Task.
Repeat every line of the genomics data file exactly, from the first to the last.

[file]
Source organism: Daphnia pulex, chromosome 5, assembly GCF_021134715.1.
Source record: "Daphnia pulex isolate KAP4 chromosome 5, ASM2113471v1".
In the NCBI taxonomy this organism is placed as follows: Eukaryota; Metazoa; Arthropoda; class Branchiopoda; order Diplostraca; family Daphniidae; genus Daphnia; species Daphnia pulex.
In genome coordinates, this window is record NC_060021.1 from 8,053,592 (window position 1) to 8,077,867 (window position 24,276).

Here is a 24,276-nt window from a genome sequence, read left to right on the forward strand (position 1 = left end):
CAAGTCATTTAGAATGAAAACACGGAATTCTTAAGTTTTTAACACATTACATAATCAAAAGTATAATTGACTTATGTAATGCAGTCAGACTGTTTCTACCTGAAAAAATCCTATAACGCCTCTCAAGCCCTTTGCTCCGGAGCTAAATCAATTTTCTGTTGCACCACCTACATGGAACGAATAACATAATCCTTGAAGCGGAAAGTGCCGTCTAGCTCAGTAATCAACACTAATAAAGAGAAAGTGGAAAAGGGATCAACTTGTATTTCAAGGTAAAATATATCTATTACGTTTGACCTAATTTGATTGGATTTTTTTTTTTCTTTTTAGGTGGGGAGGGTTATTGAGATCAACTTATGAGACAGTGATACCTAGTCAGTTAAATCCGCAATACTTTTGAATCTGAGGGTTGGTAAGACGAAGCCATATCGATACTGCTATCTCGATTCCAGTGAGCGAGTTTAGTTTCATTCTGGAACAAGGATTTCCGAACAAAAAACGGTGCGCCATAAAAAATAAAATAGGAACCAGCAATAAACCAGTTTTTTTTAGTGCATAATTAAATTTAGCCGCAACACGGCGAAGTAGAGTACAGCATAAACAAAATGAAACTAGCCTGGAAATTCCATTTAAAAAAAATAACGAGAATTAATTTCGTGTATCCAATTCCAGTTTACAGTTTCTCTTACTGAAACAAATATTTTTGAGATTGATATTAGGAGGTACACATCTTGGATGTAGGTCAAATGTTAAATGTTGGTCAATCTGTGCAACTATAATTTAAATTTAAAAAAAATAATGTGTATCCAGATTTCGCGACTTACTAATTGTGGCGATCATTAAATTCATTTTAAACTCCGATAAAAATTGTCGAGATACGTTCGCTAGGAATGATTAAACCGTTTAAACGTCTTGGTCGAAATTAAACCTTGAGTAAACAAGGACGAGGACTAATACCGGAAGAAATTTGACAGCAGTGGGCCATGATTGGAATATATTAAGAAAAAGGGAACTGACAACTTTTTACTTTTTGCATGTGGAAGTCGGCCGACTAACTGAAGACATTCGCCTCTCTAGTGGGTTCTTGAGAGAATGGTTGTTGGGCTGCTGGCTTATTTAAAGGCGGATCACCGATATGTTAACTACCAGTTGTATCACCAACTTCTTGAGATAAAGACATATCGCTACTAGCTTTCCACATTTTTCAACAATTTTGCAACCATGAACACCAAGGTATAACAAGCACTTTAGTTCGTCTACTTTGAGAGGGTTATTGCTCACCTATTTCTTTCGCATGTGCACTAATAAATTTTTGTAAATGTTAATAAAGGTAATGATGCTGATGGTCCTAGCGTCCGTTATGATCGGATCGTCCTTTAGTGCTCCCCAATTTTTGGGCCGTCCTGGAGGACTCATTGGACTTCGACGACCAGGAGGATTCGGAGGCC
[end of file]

Source organism: Daphnia pulex, chromosome 5, assembly GCF_021134715.1.
Source record: "Daphnia pulex isolate KAP4 chromosome 5, ASM2113471v1".
In the NCBI taxonomy this organism is placed as follows: Eukaryota; Metazoa; Arthropoda; class Branchiopoda; order Diplostraca; family Daphniidae; genus Daphnia; species Daphnia pulex.
In genome coordinates, this window is record NC_060021.1 from 8,053,592 (window position 1) to 8,077,867 (window position 24,276).

Here is a 24,276-nt window from a genome sequence, read left to right on the forward strand (position 1 = left end):
CAAGTCATTTAGAATGAAAACACGGAATTCTTAAGTTTTTAACACATTACATAATCAAAAGTATAATTGACTTATGTAATGCAGTCAGACTGTTTCTACCTGAAAAAATCCTATAACGCCTCTCAAGCCCTTTGCTCCGGAGCTAAATCAATTTTCTGTTGCACCACCTACATGGAACGAATAACATAATCCTTGAAGCGGAAAGTGCCGTCTAGCTCAGTAATCAACACTAATAAAGAGAAAGTGGAAAAGGGATCAACTTGTATTTCAAGGTAAAATATATCTATTACGTTTGACCTAATTTGATTGGATTTTTTTTTTTCTTTTTAGGTGGGGAGGGTTATTGAGATCAACTTATGAGACAGTGATACCTAGTCAGTTAAATCCGCAATACTTTTGAATCTGAGGGTTGGTAAGACGAAGCCATATCGATACTGCTATCTCGATTCCAGTGAGCGAGTTTAGTTTCATTCTGGAACAAGGATTTCCGAACAAAAAACGGTGCGCCATAAAAAATAAAATAGGAACCAGCAATAAACCAGTTTTTTTTAGTGCATAATTAAATTTAGCCGCAACACGGCGAAGTAGAGTACAGCATAAACAAAATGAAACTAGCCTGGAAATTCCATTTAAAAAAAATAACGAGAATTAATTTCGTGTATCCAATTCCAGTTTACAGTTTCTCTTACTGAAACAAATATTTTTGAGATTGATATTAGGAGGTACACATCTTGGATGTAGGTCAAATGTTAAATGTTGGTCAATCTGTGCAACTATAATTTAAATTTAAAAAAAATAATGTGTATCCAGATTTCGCGACTTACTAATTGTGGCGATCATTAAATTCATTTTAAACTCCGATAAAAATTGTCGAGATACGTTCGCTAGGAATGATTAAACCGTTTAAACGTCTTGGTCGAAATTAAACCTTGAGTAAACAAGGACGAGGACTAATACCGGAAGAAATTTGACAGCAGTGGGCCATGATTGGAATATATTAAGAAAAAGGGAACTGACAACTTTTTACTTTTTGCATGTGGAAGTCGGCCGACTAACTGAAGACATTCGCCTCTCTAGTGGGTTCTTGAGAGAATGGTTGTTGGGCTGCTGGCTTATTTAAAGGCGGATCACCGATATGTTAACTACCAGTTGTATCACCAACTTCTTGAGATAAAGACATATCGCTACTAGCTTTCCACATTTTTCAACAATTTTGCAACCATGAACACCAAGGTATAACAAGCACTTTAGTTCGTCTACTTTGAGAGGGTTATTGCTCACCTATTTCTTTCGCATGTGCACTAATAAATTTTTGTAAATGTTAATAAAGGTAATGATGCTGATGGTCCTAGCGTCCGTTATGATCGGATCGTCCTTTAGTGCTCCCCAATTTTTGGGCCGTCCTGGAGGACTCATTGGACTTCGACGACCAGGAGGATTCGGAGGCC